One defense official says Miller’s idea of de-escalation had not been adopted as a formal, approved policy. It took top commanders by surprise, several defense sources said. US Central Command wanted the carrier to stay in the region to deter Iran at a time of rising tension and less than three weeks before President-elect Joe Biden takes office.
The White House and NSC did not immediately respond to CNN’s request for comment.
“No one should doubt the resolve of the United States of America,” he said.
January 3rd marked one year since the US assassinated Iran’s second most powerful leader, Gen. Qasem Soleimani, and Iraqi Shia militia leader Abu Mahdi al-Muhandis in a drone strike. US officials have been concerned that Iran or its proxies would mark the date by retaliating.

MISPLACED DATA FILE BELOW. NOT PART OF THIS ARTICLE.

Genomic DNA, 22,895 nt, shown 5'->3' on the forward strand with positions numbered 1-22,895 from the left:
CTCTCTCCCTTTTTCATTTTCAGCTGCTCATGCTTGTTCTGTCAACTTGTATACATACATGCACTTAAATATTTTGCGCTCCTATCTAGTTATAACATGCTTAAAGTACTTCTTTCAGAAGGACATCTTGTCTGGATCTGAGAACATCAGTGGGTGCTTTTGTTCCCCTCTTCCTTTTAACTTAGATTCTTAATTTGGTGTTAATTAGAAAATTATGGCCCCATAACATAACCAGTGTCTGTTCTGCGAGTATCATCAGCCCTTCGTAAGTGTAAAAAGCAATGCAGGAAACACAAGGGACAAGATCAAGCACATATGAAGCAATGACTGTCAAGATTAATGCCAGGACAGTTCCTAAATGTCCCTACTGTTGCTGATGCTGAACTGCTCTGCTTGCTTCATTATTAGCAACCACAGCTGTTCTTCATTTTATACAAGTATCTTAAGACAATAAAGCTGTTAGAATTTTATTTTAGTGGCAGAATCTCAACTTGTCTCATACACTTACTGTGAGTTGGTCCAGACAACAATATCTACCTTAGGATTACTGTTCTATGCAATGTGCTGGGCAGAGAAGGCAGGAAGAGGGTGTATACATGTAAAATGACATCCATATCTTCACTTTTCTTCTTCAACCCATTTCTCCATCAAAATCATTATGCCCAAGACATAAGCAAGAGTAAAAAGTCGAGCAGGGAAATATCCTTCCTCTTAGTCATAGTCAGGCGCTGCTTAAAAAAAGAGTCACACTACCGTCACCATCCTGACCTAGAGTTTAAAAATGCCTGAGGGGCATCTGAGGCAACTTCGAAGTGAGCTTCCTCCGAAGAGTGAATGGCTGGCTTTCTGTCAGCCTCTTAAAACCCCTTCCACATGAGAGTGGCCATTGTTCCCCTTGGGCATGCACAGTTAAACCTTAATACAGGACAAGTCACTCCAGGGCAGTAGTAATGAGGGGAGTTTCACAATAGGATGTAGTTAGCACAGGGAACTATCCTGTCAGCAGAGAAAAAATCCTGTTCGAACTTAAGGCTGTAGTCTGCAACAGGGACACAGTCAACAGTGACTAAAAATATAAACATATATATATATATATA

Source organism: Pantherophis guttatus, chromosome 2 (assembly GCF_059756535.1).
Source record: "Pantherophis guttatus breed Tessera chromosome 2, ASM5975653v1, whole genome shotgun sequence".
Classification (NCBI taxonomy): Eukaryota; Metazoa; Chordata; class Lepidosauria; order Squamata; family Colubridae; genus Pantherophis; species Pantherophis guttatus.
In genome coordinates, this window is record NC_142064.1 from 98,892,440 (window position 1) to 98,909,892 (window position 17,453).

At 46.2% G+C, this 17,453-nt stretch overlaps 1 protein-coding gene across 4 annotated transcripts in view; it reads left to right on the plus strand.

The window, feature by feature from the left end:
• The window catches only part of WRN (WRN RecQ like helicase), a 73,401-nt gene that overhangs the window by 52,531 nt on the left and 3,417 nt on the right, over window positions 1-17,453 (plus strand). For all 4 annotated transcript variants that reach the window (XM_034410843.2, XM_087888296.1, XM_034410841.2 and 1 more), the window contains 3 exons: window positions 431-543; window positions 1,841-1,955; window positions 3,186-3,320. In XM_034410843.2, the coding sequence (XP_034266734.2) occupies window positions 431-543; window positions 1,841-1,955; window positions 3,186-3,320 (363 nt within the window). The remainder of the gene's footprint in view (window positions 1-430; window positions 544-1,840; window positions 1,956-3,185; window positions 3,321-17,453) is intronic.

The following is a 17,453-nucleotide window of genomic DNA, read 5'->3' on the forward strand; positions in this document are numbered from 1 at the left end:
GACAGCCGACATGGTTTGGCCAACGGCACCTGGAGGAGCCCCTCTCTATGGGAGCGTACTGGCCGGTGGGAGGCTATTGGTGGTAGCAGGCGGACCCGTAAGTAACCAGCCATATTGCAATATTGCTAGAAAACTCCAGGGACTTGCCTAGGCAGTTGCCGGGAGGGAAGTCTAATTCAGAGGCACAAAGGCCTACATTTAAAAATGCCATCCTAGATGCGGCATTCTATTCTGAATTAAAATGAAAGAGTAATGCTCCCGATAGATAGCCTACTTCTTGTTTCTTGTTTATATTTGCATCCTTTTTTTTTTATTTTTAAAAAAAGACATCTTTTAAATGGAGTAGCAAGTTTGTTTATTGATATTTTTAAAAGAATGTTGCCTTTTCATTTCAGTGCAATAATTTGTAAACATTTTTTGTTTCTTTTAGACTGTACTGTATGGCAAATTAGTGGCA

Instead, the day passed quietly, with Iran-affiliated leaders sending their own de-escalation signals. On Sunday, the leader of the Iran-backed Iraqi Shiite militia group Kataib Hezbollah issued a statement saying the group would not try to “enter” the US Embassy in Baghdad or seek to overthrow the current Iraqi government, even as crowds gathered in Baghdad’s Tahrir square Sunday to demand that US forces leave the country.
“We will not enter the embassy of evil today, and we will not overthrow this government, as there is still time,” Abu Hussein Al-Hamidawi said in the statement. The US has previously accused Kataib Hezbollah of being behind attacks on US facilities.
This story is breaking and will be updated.